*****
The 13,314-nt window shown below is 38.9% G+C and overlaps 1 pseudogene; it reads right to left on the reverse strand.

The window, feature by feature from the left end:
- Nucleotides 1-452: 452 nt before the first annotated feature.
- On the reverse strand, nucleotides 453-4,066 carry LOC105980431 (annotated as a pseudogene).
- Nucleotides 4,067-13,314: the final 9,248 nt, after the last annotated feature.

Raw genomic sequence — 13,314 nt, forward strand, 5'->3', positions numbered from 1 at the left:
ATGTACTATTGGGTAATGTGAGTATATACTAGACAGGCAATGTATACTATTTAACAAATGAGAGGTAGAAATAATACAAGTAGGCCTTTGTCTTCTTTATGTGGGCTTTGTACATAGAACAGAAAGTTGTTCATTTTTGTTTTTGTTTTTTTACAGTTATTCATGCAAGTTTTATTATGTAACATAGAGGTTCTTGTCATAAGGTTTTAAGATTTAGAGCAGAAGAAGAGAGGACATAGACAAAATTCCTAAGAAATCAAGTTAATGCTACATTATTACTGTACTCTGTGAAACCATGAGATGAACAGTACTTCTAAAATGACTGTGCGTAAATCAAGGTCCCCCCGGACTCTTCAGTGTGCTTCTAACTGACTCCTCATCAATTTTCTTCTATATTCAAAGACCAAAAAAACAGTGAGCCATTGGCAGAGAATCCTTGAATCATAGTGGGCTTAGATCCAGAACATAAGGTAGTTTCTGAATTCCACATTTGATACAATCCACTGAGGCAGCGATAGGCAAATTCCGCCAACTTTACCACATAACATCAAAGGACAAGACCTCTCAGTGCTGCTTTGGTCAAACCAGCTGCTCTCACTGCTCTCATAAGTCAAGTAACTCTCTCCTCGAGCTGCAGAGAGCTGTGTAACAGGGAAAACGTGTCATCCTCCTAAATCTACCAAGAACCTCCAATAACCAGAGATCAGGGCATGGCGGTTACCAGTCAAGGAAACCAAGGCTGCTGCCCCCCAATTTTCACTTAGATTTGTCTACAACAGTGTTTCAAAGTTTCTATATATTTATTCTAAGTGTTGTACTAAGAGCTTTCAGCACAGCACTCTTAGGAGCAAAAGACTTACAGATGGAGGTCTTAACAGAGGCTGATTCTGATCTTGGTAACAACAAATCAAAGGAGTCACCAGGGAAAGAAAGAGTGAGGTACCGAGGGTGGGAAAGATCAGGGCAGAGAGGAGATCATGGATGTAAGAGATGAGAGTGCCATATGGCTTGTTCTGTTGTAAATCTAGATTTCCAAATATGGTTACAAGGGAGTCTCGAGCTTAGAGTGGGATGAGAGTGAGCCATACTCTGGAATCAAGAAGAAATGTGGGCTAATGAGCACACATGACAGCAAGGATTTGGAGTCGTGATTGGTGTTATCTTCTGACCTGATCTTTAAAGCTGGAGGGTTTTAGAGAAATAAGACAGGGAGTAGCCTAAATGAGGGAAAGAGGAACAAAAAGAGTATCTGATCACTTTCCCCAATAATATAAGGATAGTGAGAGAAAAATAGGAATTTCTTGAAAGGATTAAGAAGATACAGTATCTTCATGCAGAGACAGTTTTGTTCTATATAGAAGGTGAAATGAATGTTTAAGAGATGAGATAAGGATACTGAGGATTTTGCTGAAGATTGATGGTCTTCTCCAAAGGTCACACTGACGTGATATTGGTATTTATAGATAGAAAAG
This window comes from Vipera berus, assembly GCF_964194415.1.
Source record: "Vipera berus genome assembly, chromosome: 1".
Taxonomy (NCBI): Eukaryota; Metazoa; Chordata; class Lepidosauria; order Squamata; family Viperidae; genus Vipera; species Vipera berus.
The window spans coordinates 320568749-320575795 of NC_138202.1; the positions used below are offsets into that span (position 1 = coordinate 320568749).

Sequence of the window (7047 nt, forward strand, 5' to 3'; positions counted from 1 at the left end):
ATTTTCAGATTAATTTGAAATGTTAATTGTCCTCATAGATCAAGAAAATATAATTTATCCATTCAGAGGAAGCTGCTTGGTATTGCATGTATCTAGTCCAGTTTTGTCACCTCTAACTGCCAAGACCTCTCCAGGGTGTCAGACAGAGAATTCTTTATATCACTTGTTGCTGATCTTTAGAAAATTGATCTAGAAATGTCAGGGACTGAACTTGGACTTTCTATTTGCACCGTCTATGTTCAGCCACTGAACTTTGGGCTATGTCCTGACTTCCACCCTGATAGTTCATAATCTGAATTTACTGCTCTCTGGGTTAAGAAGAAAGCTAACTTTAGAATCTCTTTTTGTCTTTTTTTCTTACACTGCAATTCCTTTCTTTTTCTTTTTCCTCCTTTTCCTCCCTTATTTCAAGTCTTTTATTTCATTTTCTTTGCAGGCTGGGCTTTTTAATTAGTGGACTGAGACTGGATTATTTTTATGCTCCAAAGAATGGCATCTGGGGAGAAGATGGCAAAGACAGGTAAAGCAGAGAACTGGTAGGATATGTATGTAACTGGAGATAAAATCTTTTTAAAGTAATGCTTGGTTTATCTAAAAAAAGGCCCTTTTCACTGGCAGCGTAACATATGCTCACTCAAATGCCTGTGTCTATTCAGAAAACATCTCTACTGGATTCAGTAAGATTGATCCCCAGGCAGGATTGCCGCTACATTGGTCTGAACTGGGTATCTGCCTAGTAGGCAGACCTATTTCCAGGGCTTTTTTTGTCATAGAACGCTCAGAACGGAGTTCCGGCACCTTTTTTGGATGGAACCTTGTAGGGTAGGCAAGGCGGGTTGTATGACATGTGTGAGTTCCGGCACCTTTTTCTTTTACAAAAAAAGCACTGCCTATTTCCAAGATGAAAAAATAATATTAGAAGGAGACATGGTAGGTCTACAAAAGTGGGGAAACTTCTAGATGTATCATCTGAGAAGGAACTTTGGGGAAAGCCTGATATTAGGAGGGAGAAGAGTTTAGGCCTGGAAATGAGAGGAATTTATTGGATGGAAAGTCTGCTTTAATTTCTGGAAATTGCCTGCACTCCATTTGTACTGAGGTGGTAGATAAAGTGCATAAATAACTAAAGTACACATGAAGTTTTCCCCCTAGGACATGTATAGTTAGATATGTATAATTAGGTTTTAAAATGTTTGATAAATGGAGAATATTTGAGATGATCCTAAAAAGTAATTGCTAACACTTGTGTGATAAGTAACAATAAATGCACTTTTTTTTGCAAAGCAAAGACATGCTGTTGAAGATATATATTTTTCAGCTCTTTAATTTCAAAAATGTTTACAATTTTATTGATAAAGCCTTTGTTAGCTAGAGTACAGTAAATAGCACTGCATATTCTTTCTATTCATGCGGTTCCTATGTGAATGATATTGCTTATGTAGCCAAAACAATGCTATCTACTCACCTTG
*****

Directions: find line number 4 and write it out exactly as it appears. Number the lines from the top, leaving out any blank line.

- On the reverse strand, nucleotides 453-4,066 carry LOC105980431 (annotated as a pseudogene).